There is, I think you'd agree mr Hitchcock, a Hitchcock woman. Very tall, very cool, iceberg outside and brimming with fire within. Now I know you've never submitted to the psychiatrist's couch, but have you any idea at all why this obsession with this kind of women?

I'm only obsessed, because I don't believe in stamping the woman with the word 'sex' all over her. I think it should be discovered in the course of getting acquainted with her. And it's more interesting for this thing to be not apparent. In other words, we don't have to have sex hanging around her neck. I think there should be a certain mystery about it.

But why is she always blonde?

I think that's traditional. That dates back to Mary Pickford. Tradition of the cinema is that the hero was always a dark man and the heroine was always the blond. Well, I think it's the simplification of identification, really.

Are you a traditionalist?

Oh, completely. Yes. You mean, in regard to films? Oh yes, I think one of the most essential films in films is visual clarity. I think an audience should be given all the facts. For example, if you take suspense. Suspense can only be achieved by telling an audience as much as you can. I don't deal in mystery, I've never done whodunnits because they're intellectual exercises. You're just wondering, you're not emoted. As an example, an analogy of the bomb. We could be blown up this minutes and the audience gets 5 seconds of shock. But if we tell them 5 minutes ahead of time that there is a bomb that is going to get off, then they will get 5 minutes of suspense. But we didn't have suspense, because the audience was in ignorance here. That's a big difference.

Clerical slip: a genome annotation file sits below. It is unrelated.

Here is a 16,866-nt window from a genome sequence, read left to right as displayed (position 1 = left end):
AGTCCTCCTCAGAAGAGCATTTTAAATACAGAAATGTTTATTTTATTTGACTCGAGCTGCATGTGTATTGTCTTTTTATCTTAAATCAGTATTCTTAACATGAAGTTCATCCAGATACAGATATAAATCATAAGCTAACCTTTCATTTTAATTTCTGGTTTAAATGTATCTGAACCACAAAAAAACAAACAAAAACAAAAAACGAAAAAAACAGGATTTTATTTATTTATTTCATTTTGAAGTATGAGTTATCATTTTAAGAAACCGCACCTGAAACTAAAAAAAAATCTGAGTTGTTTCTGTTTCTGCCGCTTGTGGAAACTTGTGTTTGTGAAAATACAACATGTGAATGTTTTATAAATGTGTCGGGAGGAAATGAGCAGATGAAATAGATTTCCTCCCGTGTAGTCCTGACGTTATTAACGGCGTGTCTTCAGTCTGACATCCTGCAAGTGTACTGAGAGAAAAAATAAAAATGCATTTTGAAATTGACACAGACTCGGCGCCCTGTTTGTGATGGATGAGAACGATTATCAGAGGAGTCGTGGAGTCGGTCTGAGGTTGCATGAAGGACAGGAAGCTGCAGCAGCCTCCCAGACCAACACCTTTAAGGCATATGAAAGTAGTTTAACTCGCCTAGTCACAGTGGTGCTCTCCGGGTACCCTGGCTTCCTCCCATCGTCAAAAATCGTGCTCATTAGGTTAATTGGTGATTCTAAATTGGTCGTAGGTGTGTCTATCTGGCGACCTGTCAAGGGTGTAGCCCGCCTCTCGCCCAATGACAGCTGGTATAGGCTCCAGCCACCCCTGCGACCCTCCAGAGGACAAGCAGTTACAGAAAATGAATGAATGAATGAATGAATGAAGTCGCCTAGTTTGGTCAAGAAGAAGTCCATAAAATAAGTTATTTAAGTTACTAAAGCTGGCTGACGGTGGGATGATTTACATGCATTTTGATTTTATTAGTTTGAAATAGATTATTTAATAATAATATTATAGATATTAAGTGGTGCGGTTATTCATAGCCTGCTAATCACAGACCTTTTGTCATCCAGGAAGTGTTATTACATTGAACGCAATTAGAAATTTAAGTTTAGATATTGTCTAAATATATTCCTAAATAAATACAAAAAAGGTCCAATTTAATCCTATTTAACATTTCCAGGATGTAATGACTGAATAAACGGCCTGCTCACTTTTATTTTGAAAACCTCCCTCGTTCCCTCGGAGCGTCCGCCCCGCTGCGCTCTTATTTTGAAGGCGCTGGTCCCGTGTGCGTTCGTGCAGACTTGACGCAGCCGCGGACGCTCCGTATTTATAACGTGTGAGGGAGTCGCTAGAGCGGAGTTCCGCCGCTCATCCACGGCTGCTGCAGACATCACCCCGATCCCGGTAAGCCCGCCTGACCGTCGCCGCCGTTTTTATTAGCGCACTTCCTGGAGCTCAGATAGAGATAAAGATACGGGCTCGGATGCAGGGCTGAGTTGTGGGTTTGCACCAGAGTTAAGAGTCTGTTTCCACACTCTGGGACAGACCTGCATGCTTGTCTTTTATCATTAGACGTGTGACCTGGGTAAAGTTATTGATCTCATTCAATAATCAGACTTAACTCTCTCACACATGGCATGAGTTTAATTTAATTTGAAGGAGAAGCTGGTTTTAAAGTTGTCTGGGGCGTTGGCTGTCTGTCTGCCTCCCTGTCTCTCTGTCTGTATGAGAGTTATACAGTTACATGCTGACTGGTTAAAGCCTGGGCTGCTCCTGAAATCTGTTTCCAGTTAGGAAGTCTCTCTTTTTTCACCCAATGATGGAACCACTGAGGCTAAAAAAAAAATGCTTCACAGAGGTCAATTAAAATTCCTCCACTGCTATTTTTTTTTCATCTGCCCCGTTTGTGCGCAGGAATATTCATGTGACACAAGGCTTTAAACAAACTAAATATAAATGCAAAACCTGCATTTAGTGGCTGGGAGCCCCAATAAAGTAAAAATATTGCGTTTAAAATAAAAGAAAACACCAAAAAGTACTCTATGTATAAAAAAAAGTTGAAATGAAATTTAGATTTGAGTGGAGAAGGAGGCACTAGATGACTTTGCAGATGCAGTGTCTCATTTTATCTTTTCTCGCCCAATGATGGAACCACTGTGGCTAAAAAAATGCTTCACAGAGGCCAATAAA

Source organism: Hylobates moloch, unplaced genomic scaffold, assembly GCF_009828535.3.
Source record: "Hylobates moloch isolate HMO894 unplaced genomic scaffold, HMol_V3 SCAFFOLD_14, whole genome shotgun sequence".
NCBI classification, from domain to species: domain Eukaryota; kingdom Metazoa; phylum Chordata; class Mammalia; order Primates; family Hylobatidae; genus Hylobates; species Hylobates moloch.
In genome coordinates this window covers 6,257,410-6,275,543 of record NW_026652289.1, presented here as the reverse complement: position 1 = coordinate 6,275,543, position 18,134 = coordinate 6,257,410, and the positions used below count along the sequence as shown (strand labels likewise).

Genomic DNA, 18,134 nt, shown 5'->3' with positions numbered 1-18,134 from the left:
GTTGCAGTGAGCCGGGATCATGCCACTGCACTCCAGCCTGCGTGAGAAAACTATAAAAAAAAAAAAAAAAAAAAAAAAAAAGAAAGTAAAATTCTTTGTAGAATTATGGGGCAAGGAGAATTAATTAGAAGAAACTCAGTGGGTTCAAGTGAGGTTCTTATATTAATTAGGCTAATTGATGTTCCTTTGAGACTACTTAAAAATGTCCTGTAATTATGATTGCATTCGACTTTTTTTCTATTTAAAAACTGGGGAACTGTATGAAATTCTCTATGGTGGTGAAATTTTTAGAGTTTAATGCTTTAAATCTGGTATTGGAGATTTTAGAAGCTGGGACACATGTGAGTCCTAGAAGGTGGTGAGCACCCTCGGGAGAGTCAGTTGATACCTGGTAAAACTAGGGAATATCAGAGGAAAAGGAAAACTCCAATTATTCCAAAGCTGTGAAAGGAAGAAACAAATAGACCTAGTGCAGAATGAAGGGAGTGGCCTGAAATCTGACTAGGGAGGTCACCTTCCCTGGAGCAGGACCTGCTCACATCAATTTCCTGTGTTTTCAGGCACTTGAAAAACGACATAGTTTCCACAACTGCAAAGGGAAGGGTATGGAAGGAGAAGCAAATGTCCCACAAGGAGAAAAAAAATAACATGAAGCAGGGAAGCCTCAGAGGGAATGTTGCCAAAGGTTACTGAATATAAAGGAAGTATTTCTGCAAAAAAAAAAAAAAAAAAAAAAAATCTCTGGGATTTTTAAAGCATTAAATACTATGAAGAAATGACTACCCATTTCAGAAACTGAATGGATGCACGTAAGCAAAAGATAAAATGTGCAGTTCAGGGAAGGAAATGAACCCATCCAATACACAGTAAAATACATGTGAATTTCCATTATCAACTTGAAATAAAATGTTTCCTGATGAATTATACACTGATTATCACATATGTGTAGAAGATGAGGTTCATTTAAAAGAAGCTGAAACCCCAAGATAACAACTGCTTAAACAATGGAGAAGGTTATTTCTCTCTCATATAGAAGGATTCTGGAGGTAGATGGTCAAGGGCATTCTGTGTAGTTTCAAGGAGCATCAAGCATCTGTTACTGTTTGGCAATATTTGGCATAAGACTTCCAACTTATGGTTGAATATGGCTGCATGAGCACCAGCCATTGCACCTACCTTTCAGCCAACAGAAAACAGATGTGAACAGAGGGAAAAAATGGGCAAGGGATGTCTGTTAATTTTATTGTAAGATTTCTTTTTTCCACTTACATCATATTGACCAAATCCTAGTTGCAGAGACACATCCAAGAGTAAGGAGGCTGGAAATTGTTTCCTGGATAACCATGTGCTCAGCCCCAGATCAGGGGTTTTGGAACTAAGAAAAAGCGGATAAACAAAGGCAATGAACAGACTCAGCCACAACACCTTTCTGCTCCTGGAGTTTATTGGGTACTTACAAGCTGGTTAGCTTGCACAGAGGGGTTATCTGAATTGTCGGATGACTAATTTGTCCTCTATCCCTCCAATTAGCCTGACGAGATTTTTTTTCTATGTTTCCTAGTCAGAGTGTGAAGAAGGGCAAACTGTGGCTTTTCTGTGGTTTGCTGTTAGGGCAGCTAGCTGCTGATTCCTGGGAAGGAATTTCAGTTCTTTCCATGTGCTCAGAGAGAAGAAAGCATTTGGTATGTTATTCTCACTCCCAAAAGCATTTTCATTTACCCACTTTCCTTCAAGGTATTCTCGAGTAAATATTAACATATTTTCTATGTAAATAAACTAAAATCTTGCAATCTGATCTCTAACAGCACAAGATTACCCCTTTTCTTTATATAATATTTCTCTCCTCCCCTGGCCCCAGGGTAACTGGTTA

I'm very much interested in your attitude to actors, because you once said that filmstars are only puppets to be used in films. Walt Disney, you said, had the best idea. When he didn't like them, he tore them up. Now this implied, and that's an understatement in itself, that you haven't got a very high regard for actors. Or is it only stars that you object to?

I think it's a difficulty of stars. They want to be writers today. They want to be producers. And I think that's one of the big problems, when an actor wants to re-write and arrives on the set with his scene already... that kind of thing happened to me once. An actor came with a scene completely re-written at 9AM!. I said: what about your co-star in the picture? She doesn't know a word of this. Hasn't been able to learn a word. Don't you have any regard for her? Not at all, it was just that he wanted to change the scene. But it wasn't permitted, naturally.

You don't think that the actor can contribute anything, artistically.